District 219 bus parking facility approved

By Igor Studenkov

For the Bugle

The Village of Niles Board of Trustees gave a final approval to Niles Township District 219 school bus parking family – though the approval wasn’t quite unanimous.

The Special Use permits required to make the facility possible, as well as the inter-governmental agreement between the village and the district, have been in the works for almost 9 months. The village Planning and Zoning Board had issues with many aspects of the district’s plan, and it ultimately decided to send it up to the village board without recommending either approval or denial. And once it reached the village board, Trustee George Alpogianis, who used to sit on the Plan Commission, voted against two out of three permits – the only trustee who attended the meeting to do so.

As previously reported by the Bugle, District 219 decided to build its own family because, when it tried to negotiate the most recent school bus service agreement, all of the bids were too high for its comfort. Any bidder who got the contract would have had to build the new bus parking from scratch, and none of them wanted to bear the costs by themselves. The district was allowed to use the Niles West High School parking lot as temporary storage, but the Village of Skokie made it clear that they needed to find another, more permanent site as soon as possible.

District 219 acquired two lots at 6100-6140 Gross Point Road. When it went before the planning and zoning board in June 2016, commissioners expressed concerns about the impact on traffic, especially at the complex three-way intersection and railway crossing to the north.

After months of negations, and the creation of the inter-governmental agreement between the district and the village, the village board took up the issue during its Feb. 28 meeting.

The first Special Use permit, which allowed District 219 to establish the bus storage facility, passed unanimously. But when the second permit, which would exempt the district from the zoning landscaping requirement in order to give more room for employee parking, Alpogianis said he had concerns.

“There doesn’t seem to be a landscaping plan,” he said, adding that, when he was on the Plan Commission, this was something that was rigorously enforced.

Tom Rychlik, the project engineer, explained that they were putting in some landscaping, adding a total of 16 trees and a six-foot fence. But that wasn’t enough to mollify Alpogianis, and he cast the only ‘no’ vote.

When the third permit, one that would combine the two parcels into one, came up for vote, the trustee said he had concerns about the facility in general, and how many Niles residents it served. Eric Trimberger, the district’s Assistant Superintendent of Business, explained that about 130 students who live in Niles were eligible for bus service, and that would take 7-8 buses to transport them. He also noted that the buses would be used to transport students to some area elementary schools, including Niles’ Culver Elementary School.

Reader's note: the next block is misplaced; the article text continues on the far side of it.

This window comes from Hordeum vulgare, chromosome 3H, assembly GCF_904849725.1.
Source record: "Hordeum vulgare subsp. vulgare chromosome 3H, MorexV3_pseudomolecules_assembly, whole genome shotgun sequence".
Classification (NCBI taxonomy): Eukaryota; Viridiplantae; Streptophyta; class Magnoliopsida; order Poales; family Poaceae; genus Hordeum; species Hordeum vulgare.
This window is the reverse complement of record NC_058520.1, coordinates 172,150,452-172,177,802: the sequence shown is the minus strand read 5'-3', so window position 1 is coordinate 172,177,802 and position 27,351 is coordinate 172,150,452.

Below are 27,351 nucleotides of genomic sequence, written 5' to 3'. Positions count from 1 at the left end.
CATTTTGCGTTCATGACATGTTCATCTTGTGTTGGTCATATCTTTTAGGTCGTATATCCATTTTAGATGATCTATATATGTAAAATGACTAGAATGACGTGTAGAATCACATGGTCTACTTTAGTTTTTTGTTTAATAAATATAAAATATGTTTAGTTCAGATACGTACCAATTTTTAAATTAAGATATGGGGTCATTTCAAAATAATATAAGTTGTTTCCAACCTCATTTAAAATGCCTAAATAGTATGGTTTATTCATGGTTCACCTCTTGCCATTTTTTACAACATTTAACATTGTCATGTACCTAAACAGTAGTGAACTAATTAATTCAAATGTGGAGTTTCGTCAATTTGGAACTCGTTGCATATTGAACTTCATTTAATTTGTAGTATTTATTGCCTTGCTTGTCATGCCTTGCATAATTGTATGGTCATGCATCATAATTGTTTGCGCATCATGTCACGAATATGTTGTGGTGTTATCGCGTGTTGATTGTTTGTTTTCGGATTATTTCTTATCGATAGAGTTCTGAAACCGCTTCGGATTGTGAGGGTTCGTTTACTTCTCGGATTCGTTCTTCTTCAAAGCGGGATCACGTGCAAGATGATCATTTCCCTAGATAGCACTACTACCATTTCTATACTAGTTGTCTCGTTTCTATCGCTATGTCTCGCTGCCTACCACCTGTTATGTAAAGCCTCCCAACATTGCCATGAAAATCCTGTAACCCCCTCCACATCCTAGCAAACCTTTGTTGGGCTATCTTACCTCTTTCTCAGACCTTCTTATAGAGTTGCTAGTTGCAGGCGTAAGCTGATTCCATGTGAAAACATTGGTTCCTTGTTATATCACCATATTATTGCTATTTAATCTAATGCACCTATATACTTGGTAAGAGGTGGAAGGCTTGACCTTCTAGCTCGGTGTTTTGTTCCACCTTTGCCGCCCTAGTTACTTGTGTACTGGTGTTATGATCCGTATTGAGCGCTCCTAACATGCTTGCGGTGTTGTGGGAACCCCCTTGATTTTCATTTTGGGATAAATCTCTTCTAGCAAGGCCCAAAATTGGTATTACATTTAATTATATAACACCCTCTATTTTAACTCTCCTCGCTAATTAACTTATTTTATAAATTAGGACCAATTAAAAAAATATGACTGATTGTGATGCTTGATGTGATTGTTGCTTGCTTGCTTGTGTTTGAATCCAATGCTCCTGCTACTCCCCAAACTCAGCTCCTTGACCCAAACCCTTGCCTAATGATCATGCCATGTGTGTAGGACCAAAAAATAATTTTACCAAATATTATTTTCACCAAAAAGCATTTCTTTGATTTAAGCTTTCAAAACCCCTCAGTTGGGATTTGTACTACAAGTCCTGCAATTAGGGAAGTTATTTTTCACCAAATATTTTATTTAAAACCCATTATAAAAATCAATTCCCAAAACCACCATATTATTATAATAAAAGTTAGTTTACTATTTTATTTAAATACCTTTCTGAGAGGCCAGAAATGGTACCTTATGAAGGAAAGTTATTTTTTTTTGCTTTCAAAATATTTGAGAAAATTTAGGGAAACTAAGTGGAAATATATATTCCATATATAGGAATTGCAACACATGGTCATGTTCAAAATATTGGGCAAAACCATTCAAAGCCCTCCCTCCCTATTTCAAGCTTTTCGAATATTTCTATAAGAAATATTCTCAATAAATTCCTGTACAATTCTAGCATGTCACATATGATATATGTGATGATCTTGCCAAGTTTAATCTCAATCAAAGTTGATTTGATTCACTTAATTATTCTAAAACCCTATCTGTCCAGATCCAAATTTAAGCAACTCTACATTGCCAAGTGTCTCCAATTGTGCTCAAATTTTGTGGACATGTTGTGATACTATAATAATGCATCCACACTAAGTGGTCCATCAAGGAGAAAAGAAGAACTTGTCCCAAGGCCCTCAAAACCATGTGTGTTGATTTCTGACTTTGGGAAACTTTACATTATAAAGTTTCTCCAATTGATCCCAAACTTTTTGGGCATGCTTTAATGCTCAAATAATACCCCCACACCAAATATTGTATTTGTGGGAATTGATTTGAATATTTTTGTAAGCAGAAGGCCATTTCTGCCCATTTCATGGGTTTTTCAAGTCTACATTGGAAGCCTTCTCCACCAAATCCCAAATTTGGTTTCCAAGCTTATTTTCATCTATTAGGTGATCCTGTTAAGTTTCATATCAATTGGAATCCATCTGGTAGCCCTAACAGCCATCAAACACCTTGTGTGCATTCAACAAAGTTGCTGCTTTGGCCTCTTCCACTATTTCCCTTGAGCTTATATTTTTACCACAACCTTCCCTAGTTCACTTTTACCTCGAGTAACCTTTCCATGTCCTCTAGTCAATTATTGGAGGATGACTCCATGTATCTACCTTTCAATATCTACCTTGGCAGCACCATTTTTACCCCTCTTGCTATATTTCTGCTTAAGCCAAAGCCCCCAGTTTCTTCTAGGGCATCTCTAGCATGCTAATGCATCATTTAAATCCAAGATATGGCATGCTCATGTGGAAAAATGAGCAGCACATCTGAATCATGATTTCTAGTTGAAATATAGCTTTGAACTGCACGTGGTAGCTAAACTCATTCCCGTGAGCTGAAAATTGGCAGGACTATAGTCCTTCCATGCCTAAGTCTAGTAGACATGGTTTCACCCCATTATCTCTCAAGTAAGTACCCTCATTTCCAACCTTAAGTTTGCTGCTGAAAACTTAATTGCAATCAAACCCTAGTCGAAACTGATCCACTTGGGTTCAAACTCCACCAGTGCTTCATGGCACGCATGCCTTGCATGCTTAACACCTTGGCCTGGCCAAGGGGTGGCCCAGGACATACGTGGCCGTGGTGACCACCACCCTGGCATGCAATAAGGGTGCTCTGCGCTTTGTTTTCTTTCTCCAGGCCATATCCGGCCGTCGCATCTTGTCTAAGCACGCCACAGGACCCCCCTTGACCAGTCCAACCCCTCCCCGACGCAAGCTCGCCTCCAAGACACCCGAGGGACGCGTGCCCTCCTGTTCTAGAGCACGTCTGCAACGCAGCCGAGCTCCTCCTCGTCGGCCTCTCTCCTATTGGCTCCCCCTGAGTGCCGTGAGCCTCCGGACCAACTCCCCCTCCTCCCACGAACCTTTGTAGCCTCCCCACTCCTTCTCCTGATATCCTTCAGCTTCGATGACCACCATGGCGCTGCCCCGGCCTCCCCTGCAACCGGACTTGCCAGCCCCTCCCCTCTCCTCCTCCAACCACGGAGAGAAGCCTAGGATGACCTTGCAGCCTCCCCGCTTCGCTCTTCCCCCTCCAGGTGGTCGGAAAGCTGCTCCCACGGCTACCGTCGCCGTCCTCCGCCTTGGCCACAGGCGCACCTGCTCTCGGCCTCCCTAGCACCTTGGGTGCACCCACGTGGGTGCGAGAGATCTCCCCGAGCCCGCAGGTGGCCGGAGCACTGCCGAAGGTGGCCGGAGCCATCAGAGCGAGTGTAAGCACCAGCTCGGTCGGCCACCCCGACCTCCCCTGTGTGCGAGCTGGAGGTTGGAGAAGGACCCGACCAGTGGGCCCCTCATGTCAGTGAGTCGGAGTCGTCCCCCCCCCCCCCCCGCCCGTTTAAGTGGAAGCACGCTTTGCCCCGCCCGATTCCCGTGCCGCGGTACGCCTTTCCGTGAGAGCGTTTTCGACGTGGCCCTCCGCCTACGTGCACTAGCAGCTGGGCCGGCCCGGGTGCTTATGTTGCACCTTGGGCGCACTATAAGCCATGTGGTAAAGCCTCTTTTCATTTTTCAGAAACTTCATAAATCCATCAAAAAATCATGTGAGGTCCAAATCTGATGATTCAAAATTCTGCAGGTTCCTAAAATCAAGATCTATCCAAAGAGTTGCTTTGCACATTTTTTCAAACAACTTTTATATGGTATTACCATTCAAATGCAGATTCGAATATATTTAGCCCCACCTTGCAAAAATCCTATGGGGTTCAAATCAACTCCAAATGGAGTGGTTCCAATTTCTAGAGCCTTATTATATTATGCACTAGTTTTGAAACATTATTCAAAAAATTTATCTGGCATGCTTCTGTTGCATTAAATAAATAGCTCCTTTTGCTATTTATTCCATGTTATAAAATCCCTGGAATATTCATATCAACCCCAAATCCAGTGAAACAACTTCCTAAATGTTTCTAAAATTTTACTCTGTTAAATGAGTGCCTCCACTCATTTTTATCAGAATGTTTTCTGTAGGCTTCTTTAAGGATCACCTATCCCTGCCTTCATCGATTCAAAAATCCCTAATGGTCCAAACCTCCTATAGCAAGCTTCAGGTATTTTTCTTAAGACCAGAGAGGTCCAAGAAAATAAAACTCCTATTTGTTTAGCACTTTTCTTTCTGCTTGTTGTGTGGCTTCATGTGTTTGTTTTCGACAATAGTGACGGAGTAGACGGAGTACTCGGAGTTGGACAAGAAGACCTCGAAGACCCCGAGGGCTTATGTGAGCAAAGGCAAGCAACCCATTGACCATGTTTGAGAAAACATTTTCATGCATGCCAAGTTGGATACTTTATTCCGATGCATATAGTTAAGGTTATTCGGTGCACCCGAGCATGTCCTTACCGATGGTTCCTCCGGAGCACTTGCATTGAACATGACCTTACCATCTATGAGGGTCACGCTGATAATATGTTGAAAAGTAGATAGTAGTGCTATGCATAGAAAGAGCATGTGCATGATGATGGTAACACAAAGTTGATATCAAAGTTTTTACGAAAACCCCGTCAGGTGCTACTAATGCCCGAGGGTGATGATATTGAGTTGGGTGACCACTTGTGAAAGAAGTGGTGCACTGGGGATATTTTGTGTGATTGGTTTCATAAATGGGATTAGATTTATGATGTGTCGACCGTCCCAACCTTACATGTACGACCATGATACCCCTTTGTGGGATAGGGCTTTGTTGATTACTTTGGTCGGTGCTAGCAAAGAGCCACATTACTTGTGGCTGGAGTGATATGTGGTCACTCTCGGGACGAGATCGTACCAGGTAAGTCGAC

Alpogianis wound up casting the sole “no” vote for that resolution as well. But when the inter-governmental agreement between the school and the district came up for vote, he joined the rest of the board in approving it.

Mayor Andrew Przybylo said he appreciated all the work that went into the agreement, on both the village and the district sides.

“I applaud your efforts to do this, and I think it shows especially good [results of] government units working together for an education purpose,” he said.

 

Traffic calming for Maryland Street


Photo By Igor Studenkov
The section of Maryland Street between Ballard Road and Church Street will get speed tables to slow down traffic heading toward the Golf Mill Shopping Center.

The Village of Niles Board of Trustees voted unanimously to approve traffic calming measures for the section of Maryland Street between Ballard Road and Church Street.

As previously reported by the Bugle, on Sept. 22, 2015, the trustees approved policy that would allow residents living along less busy side streets to petition the village to address traffic issues they are facing. The petitioner – which can be a resident, a business or a village trustee – has to get at least one third of all households on the street section in question to sign a petition saying they support traffic calming. If there are enough signatures, the village staff studies the traffic issues noted in the petition and send its findings to the public services committee, which would make recommendations about how those issues will be addressed. After getting resident feedback, the committee prepares the final report and sends it to the village board for the final approval.

In case of Maryland Street, the committee recommended putting in two “speed tables” near the intersections. The pavement is raised – not quite as dramatically as it would be for a speed bump, but still enough to encourage drivers to slow down. Signs will be put up to warn approaching drivers about the speed tables.

As the vote concluded, Niles mayor Andrew Przybylo said he welcomed more traffic calming petitions.

“At times, people will tell [me] about cars using residential streets as thoroughfares,” he said. “You are more than welcome to petition the village for traffic calming. In fact, I welcome it.”

Photo By Igor Studenkov
The section of Maryland Street between Ballard Road and Church Street will get speed tables to slow down traffic heading toward the Golf Mill Shopping Center.

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